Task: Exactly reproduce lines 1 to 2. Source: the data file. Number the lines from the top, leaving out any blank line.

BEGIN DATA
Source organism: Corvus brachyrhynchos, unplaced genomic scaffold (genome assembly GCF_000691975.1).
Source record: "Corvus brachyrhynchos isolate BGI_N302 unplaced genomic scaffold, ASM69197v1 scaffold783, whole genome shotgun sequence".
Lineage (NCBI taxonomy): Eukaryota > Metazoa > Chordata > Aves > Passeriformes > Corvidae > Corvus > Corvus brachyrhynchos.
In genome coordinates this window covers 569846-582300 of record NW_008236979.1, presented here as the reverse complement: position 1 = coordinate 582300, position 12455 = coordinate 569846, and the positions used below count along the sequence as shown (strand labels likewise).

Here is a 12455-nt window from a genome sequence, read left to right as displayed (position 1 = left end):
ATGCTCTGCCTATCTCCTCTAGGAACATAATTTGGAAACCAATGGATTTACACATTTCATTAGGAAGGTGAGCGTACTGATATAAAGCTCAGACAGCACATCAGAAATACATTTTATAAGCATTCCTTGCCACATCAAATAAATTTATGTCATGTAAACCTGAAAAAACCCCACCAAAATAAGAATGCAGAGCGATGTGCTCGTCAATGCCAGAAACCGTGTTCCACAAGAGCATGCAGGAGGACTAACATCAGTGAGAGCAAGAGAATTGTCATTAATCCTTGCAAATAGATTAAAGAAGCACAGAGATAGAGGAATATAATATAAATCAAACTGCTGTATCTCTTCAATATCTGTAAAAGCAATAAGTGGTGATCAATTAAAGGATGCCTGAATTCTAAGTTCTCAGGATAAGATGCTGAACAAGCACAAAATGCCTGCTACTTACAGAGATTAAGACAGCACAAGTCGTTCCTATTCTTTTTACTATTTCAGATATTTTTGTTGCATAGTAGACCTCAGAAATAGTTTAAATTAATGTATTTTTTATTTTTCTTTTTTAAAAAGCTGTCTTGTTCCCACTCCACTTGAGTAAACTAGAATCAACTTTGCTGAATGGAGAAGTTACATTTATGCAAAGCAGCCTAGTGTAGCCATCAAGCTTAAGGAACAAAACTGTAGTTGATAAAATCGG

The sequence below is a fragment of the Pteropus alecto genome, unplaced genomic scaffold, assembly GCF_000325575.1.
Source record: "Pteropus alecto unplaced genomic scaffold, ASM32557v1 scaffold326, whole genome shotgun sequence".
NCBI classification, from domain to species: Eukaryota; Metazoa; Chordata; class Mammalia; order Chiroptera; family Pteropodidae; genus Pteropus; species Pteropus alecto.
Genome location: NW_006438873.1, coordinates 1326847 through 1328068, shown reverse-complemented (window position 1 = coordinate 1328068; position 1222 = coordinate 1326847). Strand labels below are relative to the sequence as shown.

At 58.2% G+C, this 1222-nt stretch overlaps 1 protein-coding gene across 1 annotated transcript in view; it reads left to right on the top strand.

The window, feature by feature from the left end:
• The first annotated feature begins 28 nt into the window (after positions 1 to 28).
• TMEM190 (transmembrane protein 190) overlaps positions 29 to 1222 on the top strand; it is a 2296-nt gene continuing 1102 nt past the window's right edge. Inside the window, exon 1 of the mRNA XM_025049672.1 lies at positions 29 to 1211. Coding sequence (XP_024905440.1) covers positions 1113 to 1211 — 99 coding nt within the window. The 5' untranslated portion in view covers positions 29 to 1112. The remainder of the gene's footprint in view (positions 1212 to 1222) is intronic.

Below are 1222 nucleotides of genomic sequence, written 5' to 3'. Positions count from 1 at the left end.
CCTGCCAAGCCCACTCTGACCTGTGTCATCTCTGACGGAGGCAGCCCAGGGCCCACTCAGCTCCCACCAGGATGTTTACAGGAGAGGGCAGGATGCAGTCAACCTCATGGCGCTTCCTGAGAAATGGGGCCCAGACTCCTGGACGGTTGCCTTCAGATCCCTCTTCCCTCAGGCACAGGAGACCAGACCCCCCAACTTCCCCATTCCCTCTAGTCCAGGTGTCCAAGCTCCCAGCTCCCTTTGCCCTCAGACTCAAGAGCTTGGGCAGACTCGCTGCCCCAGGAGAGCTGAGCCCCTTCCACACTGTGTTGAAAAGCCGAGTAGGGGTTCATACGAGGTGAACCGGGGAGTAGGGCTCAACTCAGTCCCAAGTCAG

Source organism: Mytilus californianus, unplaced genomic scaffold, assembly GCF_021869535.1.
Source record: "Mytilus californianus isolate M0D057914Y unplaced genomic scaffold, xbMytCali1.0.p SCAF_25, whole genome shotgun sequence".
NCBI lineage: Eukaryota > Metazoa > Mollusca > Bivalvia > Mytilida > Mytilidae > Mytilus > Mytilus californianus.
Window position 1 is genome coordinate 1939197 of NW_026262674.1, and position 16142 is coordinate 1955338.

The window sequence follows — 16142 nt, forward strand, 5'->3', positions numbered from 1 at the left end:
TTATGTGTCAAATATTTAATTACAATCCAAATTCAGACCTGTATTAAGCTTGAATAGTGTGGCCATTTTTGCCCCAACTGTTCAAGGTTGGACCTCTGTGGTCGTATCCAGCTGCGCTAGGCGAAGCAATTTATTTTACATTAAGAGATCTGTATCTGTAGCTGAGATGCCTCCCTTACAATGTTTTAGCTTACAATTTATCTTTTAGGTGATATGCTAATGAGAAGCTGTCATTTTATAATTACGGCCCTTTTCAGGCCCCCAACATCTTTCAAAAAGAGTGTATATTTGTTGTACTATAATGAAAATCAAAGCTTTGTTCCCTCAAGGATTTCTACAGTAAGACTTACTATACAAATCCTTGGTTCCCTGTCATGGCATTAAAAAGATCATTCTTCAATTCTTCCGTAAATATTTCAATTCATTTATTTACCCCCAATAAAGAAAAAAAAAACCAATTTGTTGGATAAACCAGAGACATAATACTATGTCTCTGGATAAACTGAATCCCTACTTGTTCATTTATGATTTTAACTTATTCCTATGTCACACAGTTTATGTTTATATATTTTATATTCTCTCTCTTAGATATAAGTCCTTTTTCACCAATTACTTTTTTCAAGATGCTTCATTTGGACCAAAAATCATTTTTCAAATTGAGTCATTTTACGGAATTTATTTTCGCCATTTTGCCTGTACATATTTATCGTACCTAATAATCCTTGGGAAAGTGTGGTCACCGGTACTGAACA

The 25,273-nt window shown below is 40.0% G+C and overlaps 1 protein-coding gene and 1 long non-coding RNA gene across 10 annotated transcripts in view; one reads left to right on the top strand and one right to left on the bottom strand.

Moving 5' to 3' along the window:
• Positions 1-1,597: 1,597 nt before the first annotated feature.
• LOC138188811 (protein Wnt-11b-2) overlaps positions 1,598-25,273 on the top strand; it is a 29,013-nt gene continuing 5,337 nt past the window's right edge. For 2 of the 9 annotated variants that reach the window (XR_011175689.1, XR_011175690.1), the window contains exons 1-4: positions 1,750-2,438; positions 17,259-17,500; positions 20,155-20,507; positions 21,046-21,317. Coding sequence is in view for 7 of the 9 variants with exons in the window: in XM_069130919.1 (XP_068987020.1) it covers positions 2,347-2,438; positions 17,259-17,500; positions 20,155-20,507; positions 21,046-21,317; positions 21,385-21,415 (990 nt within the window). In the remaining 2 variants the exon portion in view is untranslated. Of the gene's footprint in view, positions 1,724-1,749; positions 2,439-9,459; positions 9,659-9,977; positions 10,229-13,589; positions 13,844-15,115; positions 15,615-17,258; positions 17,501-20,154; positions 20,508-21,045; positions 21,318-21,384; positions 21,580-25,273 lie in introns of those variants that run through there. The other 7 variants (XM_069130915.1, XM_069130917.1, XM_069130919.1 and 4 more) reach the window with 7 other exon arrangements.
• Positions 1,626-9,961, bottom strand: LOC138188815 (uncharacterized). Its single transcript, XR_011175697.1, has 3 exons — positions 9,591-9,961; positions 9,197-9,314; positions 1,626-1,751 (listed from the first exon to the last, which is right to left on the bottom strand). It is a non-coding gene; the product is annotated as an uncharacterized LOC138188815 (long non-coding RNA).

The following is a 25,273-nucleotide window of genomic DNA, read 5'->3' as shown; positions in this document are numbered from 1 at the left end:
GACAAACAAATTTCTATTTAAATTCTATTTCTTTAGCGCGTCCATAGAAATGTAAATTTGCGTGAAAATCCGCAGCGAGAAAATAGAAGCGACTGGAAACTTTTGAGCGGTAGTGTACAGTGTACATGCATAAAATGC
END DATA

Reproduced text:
Source organism: Corvus brachyrhynchos, unplaced genomic scaffold (genome assembly GCF_000691975.1).
Source record: "Corvus brachyrhynchos isolate BGI_N302 unplaced genomic scaffold, ASM69197v1 scaffold783, whole genome shotgun sequence".